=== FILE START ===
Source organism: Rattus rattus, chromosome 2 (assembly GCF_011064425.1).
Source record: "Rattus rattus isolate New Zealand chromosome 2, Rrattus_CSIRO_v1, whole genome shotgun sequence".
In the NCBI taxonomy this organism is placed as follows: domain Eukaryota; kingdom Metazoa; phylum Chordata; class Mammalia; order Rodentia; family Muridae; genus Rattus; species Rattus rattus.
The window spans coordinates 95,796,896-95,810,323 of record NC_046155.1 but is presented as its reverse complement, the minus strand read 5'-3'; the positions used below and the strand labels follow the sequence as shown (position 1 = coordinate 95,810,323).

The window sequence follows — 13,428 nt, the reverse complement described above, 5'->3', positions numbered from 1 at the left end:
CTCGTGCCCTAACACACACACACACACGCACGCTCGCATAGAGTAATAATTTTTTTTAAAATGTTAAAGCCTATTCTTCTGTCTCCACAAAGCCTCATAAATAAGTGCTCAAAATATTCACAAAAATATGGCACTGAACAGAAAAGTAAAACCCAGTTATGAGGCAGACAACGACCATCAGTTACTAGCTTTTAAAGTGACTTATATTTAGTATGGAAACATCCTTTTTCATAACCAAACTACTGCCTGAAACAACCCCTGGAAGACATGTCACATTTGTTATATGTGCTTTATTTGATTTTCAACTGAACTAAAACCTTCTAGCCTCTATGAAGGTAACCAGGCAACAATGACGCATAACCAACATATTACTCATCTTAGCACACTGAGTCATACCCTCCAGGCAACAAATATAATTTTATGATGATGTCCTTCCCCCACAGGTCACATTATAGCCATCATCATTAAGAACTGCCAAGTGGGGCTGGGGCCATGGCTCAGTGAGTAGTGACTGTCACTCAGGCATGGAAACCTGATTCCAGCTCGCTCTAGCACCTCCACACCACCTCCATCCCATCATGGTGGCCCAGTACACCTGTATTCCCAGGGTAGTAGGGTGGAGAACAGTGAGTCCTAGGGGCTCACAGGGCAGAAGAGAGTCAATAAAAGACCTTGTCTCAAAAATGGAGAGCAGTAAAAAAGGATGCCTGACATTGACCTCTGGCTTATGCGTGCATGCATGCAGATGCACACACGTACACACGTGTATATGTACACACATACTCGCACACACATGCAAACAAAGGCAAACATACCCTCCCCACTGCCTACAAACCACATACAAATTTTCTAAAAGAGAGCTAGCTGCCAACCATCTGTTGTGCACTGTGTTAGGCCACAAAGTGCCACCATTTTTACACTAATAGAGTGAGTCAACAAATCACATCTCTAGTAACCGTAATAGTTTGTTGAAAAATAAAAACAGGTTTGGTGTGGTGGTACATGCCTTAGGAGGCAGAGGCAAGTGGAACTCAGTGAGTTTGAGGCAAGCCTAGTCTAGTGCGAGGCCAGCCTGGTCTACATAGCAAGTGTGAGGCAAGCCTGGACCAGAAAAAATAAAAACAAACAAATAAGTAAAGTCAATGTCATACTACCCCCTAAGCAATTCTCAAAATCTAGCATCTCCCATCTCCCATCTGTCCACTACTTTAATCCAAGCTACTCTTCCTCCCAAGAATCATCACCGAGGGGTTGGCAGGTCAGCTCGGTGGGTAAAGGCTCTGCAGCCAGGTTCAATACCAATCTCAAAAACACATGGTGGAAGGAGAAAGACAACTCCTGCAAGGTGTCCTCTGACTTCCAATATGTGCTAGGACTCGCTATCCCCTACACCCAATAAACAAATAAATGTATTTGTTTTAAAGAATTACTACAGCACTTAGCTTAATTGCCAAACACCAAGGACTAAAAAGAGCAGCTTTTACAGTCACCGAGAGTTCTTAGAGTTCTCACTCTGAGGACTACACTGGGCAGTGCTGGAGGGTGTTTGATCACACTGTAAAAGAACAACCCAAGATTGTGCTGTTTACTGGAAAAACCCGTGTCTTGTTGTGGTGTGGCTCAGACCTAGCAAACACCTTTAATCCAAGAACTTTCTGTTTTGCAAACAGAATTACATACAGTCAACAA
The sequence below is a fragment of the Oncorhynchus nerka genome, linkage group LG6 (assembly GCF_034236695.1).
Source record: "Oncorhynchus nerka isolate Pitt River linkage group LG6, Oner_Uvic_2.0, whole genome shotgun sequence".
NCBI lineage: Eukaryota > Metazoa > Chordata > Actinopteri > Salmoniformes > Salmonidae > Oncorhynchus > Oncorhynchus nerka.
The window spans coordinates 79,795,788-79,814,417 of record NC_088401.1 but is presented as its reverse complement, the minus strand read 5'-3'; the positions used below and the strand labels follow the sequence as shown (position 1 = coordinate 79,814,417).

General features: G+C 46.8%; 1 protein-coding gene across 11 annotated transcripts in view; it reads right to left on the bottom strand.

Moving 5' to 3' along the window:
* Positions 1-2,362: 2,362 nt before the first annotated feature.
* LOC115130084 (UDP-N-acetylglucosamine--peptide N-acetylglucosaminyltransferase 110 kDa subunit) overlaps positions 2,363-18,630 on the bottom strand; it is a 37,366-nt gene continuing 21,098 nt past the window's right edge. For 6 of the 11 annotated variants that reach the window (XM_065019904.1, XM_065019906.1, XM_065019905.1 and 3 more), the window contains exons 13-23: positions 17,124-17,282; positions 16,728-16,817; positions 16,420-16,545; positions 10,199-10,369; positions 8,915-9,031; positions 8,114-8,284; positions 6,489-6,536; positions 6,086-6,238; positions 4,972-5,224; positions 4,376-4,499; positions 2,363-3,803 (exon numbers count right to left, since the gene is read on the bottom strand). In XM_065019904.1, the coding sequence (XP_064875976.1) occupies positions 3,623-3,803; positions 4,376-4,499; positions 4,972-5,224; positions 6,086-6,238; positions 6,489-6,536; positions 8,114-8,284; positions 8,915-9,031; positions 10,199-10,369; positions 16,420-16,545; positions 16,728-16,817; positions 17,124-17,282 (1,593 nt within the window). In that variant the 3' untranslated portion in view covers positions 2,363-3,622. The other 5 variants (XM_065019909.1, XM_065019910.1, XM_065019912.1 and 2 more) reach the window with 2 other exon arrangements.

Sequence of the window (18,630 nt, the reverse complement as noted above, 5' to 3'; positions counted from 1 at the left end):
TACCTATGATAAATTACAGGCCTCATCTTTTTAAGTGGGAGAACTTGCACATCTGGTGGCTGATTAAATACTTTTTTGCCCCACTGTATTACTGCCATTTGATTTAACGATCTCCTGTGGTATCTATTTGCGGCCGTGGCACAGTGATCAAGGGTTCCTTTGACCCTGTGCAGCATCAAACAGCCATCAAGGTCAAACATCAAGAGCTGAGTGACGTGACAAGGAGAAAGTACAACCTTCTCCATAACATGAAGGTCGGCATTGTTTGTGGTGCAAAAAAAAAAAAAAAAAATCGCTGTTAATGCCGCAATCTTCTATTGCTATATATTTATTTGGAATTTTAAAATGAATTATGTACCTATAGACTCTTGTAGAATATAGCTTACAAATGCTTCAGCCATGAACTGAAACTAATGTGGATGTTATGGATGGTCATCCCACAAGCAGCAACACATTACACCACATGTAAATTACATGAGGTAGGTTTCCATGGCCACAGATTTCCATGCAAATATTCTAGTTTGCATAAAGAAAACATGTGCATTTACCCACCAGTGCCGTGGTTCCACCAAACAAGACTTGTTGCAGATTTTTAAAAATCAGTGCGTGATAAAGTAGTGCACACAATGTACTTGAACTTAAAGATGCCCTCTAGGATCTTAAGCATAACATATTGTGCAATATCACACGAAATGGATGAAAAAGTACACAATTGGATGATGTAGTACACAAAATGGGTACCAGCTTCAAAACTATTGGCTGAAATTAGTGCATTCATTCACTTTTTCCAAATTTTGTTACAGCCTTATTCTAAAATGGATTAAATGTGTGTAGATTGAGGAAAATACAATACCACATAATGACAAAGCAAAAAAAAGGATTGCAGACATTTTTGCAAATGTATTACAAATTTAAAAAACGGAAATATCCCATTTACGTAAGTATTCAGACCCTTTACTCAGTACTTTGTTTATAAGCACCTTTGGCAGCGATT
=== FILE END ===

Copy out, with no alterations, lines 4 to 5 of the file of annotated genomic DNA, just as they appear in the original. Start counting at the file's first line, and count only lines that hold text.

The window spans coordinates 95,796,896-95,810,323 of record NC_046155.1 but is presented as its reverse complement, the minus strand read 5'-3'; the positions used below and the strand labels follow the sequence as shown (position 1 = coordinate 95,810,323).

The window sequence follows — 13,428 nt, the reverse complement described above, 5'->3', positions numbered from 1 at the left end: